How to Plan and Configure YARN and MapReduce 2 in HDP 2.0
As part of HDP 2.0 Beta, YARN takes the resource management capabilities that were in MapReduce and packages them so they can be used by new engines. This also streamlines MapReduce to do what it does best, process data. With YARN, you can now run multiple applications in Hadoop, all sharing a common resource management.
In this blog post we’ll walk through how to plan for and configure processing capacity in your enterprise HDP 2.0 cluster deployment. This will cover YARN and MapReduce 2. We’ll use an example physical cluster of slave nodes each with 48 GB ram, 12 disks and 2 hex core CPUs (12 total cores).
YARN takes into account all the available compute resources on each machine in the cluster. Based on the available resources, YARN will negotiate resource requests from applications (such as MapReduce) running in the cluster. YARN then provides processing capacity to each application by allocating Containers. A Container is the basic unit of processing capacity in YARN, and is an encapsulation of resource elements (memory, cpu etc.).
In a Hadoop cluster, it’s vital to balance the usage of RAM, CPU and disk so that processing is not constrained by any one of these cluster resources. As a general recommendation, we’ve found that allowing for 1-2 Containers per disk and per core gives the best balance for cluster utilization. So with our example cluster node with 12 disks and 12 cores, we will allow for 20 maximum Containers to be allocated to each node.
Each machine in our cluster has 48 GB of RAM. Some of this RAM should be reserved for Operating System usage. On each node, we’ll assign 40 GB RAM for YARN to use and keep 8 GB for the Operating System. The following property sets the maximum memory YARN can utilize on the node:
The next step is to provide YARN guidance on how to break up the total resources available into Containers. You do this by specifying the minimum unit of RAM to allocate for a Container. We want to allow for a maximum of 20 Containers, and thus need (40 GB total RAM) / (20 # of Containers) = 2 GB minimum per container:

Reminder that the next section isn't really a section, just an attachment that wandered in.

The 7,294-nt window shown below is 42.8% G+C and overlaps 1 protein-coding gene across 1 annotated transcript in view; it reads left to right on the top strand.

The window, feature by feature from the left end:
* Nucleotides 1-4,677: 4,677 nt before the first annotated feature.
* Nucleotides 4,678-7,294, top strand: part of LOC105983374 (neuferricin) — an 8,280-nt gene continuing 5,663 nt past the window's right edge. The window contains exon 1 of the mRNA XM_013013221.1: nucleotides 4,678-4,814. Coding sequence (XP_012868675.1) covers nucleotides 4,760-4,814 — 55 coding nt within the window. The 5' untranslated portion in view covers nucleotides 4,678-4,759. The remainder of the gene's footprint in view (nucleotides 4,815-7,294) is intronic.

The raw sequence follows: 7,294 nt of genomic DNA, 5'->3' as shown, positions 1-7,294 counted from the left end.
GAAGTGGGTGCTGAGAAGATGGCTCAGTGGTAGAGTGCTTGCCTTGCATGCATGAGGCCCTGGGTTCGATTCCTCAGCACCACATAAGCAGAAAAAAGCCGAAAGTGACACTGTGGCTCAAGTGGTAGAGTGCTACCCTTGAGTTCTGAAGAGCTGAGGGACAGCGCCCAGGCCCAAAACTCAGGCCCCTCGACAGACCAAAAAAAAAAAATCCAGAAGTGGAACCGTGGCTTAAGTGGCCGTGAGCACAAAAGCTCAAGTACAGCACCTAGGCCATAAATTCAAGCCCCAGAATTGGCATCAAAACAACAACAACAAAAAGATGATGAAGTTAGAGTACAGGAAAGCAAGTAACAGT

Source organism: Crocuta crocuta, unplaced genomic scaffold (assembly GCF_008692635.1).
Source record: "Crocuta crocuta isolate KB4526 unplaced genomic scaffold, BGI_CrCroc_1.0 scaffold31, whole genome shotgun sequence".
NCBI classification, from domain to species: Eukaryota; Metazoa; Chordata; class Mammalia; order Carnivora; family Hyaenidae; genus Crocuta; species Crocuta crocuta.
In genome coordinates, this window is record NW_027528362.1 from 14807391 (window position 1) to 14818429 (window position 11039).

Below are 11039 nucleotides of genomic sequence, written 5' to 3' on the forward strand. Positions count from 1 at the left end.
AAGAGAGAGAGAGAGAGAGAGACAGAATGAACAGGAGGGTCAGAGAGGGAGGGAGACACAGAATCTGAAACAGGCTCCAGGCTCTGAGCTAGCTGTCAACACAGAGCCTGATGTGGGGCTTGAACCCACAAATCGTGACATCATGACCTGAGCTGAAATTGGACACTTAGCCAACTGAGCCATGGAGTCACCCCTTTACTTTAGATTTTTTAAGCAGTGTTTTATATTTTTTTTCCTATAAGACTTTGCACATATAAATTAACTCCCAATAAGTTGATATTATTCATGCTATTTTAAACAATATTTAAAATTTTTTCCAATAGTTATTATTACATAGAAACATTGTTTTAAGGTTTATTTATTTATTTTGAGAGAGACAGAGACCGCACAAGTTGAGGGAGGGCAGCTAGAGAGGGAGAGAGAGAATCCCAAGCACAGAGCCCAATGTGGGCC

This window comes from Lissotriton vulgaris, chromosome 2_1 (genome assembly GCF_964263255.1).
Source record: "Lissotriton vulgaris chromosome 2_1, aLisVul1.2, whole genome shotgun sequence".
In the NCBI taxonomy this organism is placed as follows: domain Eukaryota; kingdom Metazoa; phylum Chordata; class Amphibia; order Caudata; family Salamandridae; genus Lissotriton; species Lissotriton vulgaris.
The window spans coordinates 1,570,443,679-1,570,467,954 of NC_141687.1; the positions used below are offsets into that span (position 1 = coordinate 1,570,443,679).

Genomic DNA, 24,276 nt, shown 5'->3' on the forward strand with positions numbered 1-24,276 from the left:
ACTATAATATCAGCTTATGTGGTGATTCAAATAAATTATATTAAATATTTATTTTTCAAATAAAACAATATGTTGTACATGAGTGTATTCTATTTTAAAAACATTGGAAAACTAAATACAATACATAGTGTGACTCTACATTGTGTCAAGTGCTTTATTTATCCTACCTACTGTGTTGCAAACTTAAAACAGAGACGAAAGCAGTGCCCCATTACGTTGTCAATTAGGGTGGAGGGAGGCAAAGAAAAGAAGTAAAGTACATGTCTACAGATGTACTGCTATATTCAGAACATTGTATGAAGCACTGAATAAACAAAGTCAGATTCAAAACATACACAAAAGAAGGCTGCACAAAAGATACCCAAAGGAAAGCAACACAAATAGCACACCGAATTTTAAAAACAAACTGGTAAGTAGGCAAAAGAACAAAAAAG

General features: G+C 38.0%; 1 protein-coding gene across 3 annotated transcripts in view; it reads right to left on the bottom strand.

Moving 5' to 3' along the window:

YARN will allocate Containers with RAM amounts greater than the
Configuring MapReduce 2
MapReduce 2 runs on top of YARN and utilizes YARN Containers to schedule and execute its map and reduce tasks.
When configuring MapReduce 2 resource utilization on YARN, there are three aspects to consider:
- Physical RAM limit for each Map And Reduce task
- The JVM heap size limit for each task
- The amount of virtual memory each task will get
You can define how much maximum memory each Map and Reduce task will take. Since each Map and each Reduce will run in a separate Container, these maximum memory settings should be at least equal to or more than the YARN minimum Container allocation.
For our example cluster, we have the minimum RAM for a Container (
yarn.scheduler.minimum-allocation-mb) = 2 GB. We’ll thus assign 4 GB for Map task Containers, and 8 GB for Reduce tasks Containers.
Each Container will run JVMs for the Map and Reduce tasks. The JVM heap size should be set to lower than the Map and Reduce memory defined above, so that they are within the bounds of the Container memory allocated by YARN.
The above settings configure the upper limit of the physical RAM that Map and Reduce tasks will use. The virtual memory (physical + paged memory) upper limit for each Map and Reduce task is determined by the virtual memory ratio each YARN Container is allowed. This is set by the following configuration, and the default value is 2.1:
Thus, with the above settings on our example cluster, each Map task will get the following memory allocations with the following:
- Total physical RAM allocated = 4 GB
- JVM heap space upper limit within the Map task Container = 3 GB
- Virtual memory upper limit = 4*2.1 = 8.2 GB
With YARN and MapReduce 2, there are no longer pre-configured static slots for Map and Reduce tasks. The entire cluster is available for dynamic resource allocation of Maps and Reduces as needed by the job. In our example cluster, with the above configurations, YARN will be able to allocate on each node up to 10 mappers (40/4) or 5 reducers (40/8) or a permutation within that.
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